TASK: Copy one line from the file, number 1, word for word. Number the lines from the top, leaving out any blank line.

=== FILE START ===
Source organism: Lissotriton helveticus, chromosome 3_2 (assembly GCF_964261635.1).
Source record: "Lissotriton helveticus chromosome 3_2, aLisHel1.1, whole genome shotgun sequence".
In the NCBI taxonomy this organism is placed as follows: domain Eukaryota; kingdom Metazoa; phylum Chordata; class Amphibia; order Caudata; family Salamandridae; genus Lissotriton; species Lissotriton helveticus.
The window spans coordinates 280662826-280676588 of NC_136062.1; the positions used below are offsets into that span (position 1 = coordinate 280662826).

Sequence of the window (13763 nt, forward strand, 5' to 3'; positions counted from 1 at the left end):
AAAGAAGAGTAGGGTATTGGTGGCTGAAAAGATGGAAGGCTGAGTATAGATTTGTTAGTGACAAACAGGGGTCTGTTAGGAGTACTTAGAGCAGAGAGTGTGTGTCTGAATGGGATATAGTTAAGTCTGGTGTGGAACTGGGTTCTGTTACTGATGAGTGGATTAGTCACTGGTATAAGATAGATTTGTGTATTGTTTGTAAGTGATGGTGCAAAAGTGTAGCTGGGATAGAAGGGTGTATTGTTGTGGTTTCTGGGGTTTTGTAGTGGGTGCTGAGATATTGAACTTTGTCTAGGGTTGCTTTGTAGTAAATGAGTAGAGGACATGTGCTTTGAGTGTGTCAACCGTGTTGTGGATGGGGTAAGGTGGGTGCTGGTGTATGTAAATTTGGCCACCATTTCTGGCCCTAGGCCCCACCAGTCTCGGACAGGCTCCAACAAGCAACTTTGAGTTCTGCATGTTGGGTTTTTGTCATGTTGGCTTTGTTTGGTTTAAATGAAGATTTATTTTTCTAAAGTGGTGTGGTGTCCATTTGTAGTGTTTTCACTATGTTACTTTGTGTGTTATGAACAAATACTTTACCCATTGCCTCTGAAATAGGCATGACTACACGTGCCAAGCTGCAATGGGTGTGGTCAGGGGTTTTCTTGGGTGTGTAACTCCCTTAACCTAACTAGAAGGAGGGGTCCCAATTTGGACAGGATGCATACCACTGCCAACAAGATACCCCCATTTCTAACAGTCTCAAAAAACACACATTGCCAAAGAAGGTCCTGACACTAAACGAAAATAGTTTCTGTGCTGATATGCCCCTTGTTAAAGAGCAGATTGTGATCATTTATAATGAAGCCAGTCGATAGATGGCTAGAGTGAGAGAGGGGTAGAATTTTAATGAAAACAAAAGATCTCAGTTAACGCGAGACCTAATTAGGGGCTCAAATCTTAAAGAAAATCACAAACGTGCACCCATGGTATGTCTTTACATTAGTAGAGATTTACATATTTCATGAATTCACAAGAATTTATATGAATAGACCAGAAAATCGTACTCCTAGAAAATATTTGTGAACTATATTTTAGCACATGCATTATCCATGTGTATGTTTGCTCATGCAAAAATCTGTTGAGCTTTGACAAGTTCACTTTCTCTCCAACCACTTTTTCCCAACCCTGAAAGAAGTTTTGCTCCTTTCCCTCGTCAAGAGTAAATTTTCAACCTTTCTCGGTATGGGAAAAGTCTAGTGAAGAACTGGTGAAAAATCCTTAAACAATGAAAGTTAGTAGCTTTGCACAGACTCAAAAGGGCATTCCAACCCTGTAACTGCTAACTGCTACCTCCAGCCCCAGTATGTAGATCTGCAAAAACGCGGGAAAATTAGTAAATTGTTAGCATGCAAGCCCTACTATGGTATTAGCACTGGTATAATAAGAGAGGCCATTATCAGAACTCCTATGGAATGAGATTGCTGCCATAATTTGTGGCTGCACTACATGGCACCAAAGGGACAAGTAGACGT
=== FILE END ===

Source organism: Lissotriton helveticus, chromosome 3_2 (assembly GCF_964261635.1).